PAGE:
Ah well, Casey’s little essay isn’t going to persuade anyone. Whenever a school board considers teaching intelligent design (outside of Louisiana, where everyone seems to be a creationist), they are usually discouraged from doing so when their lawyers advise them about the Kitzmiller opinion. If they ignore their lawyers’ advice, they risk exposing themselves to liability, because the school board’s insurance won’t cover them if they decide to act on their own. So Kitzmiller continues to have a powerful influence — unlike Casey’s attempts to criticize it.

We’ll close with a question. Hey, Casey — if you Discoveroids are so certain that Kitzmiller was wrong, then why haven’t you encouraged another school board to try the same thing that was done in Dover? If you think the case should be a winner, why do you turn your backs and run away from what’s going on in Louisiana? Why do you claim that you don’t want public schools to teach intelligent design, just the “strengths and weaknesses” of evolution? You talk big, Casey, but we’re watching how you guys run from every opportunity to have another court test.

Copyright © 2015. The Sensuous Curmudgeon. All rights reserved.

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Curmudgeon’s Creative Challenge #19

It’s time for another Creative Challenge. This one is challenging for us to describe, because it violates our own advice.

You know that we are opposed to debates (or even conversations) with creationists, because Debating Creationists is Dumber Than Creationism. And we’ve advised against single-fact arguments, because there is no one piece of evidence that “proves” the theory of evolution. — see Where’s the Proof — Evolution’s “Smoking Gun”?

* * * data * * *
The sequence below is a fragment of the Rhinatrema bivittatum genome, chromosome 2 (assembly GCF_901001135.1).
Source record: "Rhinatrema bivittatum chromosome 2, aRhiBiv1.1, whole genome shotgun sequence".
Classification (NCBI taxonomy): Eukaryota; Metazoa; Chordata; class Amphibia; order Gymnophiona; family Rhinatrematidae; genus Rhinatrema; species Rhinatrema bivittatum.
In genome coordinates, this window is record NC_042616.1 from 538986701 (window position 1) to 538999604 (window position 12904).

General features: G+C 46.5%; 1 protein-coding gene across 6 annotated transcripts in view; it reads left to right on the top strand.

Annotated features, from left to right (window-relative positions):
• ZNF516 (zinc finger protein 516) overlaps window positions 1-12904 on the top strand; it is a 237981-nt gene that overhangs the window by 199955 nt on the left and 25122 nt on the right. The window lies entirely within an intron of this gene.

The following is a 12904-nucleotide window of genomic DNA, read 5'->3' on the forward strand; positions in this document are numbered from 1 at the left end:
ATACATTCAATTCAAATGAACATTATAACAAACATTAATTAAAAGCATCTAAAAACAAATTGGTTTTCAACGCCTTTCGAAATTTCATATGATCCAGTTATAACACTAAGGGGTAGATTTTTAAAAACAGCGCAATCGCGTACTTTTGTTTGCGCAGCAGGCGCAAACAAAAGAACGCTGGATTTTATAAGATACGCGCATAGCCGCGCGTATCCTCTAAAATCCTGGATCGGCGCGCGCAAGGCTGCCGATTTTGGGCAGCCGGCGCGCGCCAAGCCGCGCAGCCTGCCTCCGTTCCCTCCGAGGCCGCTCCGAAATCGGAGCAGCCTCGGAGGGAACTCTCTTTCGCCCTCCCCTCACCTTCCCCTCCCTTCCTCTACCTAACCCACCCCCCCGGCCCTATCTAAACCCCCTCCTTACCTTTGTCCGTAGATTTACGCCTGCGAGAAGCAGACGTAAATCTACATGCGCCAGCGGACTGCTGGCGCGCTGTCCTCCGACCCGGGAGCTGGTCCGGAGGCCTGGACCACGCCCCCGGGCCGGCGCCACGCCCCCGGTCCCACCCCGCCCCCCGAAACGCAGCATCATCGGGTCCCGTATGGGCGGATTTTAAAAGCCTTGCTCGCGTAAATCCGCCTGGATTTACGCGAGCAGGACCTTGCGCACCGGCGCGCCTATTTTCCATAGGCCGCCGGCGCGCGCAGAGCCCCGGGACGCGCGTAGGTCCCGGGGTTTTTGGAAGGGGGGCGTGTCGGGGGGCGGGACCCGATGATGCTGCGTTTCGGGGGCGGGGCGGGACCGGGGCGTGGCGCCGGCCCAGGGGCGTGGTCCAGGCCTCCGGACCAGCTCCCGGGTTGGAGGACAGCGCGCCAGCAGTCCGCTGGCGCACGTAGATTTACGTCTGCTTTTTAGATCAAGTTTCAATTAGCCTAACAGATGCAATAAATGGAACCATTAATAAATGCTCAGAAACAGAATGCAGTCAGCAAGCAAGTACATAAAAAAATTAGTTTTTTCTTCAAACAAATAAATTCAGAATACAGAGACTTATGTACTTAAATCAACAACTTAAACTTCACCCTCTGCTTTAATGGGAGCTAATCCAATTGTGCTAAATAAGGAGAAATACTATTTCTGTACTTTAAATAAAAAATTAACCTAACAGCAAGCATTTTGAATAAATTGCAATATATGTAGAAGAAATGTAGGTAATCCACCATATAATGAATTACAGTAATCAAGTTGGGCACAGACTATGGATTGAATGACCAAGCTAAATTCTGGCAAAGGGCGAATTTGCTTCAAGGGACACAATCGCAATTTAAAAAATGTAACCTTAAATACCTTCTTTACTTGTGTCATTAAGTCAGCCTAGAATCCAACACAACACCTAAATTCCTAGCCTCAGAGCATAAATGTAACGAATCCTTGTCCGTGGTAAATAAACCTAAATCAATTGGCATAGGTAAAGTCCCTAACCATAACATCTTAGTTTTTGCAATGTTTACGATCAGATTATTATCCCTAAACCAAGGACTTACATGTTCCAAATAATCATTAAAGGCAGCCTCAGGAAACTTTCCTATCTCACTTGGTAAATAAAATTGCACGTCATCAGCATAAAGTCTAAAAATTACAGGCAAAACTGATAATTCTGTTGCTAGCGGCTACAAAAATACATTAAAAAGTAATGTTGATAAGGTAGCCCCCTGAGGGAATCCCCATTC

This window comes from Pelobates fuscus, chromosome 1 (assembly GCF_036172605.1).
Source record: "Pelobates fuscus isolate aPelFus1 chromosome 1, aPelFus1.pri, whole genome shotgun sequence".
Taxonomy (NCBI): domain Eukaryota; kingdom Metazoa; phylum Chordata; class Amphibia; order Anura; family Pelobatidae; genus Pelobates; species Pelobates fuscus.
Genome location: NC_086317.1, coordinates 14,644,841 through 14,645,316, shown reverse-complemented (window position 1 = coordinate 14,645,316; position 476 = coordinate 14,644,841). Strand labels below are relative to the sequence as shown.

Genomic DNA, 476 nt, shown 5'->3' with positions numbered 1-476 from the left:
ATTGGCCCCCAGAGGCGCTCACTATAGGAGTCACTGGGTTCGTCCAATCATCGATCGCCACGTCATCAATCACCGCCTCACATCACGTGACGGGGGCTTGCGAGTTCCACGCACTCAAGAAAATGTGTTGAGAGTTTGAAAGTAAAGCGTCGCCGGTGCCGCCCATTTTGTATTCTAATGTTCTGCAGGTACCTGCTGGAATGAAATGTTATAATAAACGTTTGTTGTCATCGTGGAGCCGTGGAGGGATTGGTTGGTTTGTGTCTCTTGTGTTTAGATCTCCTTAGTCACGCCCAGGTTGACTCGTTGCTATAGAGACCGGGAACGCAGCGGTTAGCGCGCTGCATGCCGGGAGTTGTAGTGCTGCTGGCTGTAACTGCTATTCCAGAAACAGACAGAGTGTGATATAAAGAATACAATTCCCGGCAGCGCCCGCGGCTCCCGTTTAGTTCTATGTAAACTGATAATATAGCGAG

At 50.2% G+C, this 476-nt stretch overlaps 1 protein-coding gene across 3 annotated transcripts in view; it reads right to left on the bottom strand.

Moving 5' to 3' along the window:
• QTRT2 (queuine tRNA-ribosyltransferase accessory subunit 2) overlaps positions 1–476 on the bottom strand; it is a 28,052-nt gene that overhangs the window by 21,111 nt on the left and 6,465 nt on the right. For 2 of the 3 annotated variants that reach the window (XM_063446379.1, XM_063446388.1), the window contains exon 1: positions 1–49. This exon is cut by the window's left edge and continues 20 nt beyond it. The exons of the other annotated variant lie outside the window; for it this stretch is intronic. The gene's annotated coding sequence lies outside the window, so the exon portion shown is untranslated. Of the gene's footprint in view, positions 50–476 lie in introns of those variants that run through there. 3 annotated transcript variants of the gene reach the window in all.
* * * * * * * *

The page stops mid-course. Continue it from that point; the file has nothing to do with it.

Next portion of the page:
Nevertheless, we’re wondering: If you were somehow trapped in a conversation with a creationist, what one killer question would you ask him, or with what one undeniable fact would confront him?

Note — we’ve previously proposed A Few Questions for Creationists, and then A Few More Questions for Creationists. Although those two posts hint at what we’re looking for, you shouldn’t repeat our old questions.

The form of today’s challenge is that you must tell us, with reasonable brevity:

What one fact, or what one zinger of a question, would you present to a creationist?

You know the rules: A successful entry should be self-explanatory. You may enter the contest as many times as you wish, but you must avoid profanity, vulgarity, childish anatomical analogies, etc. Also, avoid slanderous statements about individuals. Feel free to comment on the entries submitted by others — with praise, criticism, or whatever — but you must do so tastefully.

There may not be a winner of this contest, but if there is, your Curmudgeon will decide, and whenever we get around to it we’ll announce who the winner is. There is no tangible prize — as always in life’s great challenges, the accomplishment is its own reward. We now throw open the comments section, dear reader. Go for it!